The Breaking of Relationship
I am often asked by people what it means to be ‘living in sin.’ Phrases like this are often used so loosely and frequently in our culture that very little thought is given to their actual meaning. Typically, what is being asked in regards to this particular phrase is, ‘am I breaking any rules?’
I understand where that comes from in that the way in which many of us experience the day to day of life around us has become, largely… secular. By secular, I mean that we have really become reduced to things… with a function.
Jobs become things with a function.
Gadgets become things with a function.
Education becomes a thing with a function.
Relationships become things with a function.
It’s really a sad state of affairs for us as people when we are able to effortlessly look around us and functionalize everything. In that context, if we are lacking in how we measure up functionally, we understand that something is, and try to determine what rule we are breaking so that we can fix it… and find value again that will lighten the blow of the sins we feel we have committed.
It is tragic when we are constantly looking at our job and its demands as something that we can’t measure up with.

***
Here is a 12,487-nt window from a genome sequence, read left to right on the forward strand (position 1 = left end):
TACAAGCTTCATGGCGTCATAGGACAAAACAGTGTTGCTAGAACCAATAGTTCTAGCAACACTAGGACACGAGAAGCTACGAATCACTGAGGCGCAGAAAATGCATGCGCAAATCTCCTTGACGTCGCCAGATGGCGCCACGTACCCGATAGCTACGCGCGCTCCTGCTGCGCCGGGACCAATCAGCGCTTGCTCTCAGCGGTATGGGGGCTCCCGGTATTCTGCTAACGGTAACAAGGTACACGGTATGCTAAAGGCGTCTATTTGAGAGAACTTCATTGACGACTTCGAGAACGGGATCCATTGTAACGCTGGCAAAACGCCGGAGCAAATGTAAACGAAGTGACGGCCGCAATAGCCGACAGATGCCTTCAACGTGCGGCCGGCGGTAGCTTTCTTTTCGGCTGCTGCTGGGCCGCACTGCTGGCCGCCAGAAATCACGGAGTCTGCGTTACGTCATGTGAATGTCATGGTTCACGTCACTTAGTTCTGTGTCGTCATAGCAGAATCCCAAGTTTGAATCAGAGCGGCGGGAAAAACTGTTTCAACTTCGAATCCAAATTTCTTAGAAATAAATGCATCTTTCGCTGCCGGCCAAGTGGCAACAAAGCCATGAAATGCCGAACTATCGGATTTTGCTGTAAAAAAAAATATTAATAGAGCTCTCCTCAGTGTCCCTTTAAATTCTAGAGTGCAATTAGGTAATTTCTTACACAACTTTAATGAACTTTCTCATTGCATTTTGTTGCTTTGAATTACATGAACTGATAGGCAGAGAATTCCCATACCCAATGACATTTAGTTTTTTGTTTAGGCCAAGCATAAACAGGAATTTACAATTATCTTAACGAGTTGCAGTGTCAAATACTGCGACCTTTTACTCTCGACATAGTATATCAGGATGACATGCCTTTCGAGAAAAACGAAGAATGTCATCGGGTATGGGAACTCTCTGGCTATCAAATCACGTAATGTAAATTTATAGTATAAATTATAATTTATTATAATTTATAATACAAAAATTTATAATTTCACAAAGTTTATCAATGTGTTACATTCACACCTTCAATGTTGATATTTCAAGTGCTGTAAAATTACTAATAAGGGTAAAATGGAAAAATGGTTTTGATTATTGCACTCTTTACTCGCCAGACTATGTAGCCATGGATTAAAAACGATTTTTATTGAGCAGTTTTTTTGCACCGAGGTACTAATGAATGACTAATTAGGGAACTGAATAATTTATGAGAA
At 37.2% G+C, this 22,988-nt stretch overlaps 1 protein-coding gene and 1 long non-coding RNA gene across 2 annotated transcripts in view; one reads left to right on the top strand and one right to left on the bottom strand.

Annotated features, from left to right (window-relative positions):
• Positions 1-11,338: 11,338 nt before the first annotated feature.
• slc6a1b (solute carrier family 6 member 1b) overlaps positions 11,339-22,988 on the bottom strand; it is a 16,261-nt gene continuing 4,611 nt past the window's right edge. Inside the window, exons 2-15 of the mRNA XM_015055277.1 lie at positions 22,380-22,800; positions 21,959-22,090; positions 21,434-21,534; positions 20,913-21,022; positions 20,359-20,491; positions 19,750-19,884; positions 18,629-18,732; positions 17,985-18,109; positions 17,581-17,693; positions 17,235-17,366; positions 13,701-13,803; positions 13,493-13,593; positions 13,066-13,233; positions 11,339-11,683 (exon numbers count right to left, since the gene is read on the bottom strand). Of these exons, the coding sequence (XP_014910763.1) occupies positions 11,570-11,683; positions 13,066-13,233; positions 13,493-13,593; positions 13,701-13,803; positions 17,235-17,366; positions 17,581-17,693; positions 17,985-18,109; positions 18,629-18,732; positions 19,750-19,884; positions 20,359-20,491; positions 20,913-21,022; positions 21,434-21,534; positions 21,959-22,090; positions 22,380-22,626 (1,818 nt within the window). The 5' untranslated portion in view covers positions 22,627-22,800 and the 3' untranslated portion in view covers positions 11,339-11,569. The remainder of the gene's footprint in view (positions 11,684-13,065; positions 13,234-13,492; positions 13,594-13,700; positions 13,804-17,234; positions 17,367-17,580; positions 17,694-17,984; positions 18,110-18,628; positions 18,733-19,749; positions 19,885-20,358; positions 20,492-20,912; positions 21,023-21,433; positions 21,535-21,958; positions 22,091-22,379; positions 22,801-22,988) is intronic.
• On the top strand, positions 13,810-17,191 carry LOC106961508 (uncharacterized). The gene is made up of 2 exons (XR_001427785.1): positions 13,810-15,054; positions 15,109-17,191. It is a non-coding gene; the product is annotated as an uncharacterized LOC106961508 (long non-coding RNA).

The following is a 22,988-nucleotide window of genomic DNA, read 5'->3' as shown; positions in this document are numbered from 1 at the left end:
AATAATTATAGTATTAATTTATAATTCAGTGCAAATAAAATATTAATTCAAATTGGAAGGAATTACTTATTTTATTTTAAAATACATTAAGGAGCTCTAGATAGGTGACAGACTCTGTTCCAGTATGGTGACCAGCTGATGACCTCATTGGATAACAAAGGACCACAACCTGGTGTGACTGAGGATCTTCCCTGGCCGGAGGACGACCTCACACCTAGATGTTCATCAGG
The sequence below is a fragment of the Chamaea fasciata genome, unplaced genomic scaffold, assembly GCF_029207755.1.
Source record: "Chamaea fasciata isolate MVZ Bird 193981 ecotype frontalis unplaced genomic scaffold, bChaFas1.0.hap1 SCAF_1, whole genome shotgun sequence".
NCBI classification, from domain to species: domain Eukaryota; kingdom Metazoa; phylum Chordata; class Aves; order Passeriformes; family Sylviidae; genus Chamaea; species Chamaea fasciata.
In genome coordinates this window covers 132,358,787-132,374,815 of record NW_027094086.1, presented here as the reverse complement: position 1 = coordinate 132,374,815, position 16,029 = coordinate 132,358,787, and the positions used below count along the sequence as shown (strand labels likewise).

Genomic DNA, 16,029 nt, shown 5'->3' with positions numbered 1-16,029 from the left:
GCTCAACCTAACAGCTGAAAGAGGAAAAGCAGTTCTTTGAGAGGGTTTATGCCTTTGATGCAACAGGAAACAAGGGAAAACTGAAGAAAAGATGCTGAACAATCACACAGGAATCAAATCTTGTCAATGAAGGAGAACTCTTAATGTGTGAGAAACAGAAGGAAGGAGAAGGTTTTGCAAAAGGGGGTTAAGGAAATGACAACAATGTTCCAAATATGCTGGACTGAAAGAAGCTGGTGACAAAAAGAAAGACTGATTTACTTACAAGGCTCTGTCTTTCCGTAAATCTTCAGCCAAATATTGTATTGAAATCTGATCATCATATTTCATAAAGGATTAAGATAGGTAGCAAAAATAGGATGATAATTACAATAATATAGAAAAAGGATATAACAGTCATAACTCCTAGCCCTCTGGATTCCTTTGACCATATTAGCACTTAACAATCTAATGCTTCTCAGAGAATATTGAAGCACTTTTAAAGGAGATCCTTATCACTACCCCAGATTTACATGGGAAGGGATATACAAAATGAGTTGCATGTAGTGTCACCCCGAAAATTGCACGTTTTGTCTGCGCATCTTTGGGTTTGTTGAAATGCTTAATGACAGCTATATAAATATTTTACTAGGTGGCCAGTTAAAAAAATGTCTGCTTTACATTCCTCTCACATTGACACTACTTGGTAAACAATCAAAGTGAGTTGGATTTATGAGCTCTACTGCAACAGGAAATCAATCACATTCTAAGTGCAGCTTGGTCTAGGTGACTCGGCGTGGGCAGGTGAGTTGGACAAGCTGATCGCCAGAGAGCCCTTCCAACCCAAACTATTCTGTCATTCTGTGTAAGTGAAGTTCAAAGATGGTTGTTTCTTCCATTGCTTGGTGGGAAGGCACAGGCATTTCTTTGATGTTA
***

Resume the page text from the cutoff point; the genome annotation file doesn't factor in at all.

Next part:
It is tragic when we understand that our many gadgets are taking over our lives… or are outdated… and we can’t break away from the way in which we wish we could use them better.
It is tragic when that education that we invested so much time and energy isn’t producing the dream that we’d hoped would follow.
It is tragic when our relationships get reduced to simply meeting needs in a convenient way that leave us feeling like roommates sharing responsibilities to keep things running smoothly.
Truth be told, if areas of life have been reduced to their basic functions with no meaning beyond that… we are ‘living in sin’… despite your best efforts to optimize on their functionality.
This is most painful in the area of relationships. Ask any couple who has been together long enough to reach a point where they would define their life together as something that is ‘convenient’ if they can pinpoint one functional area that they could improve, and you will soon discover that the matter runs much deeper.
Even the most optimized of functional relationships can be completely hollow when it comes to a shared purpose. This is ‘living in sin’. The relationship has been broken of its nature and purpose… it is no longer sacred.
Sin… is not the breaking of a rule… it is the breaking of a relationship.
If you are asking yourself the question, ‘am I living in sin?’… do not first look to things that you can ‘do’ better. Take time to identify the where nature and purpose have been lost. Stop everything until you are able to clear through the fog of ‘things’ in the relationship… reduce the importance of functionality.
Get back the heart of the matter.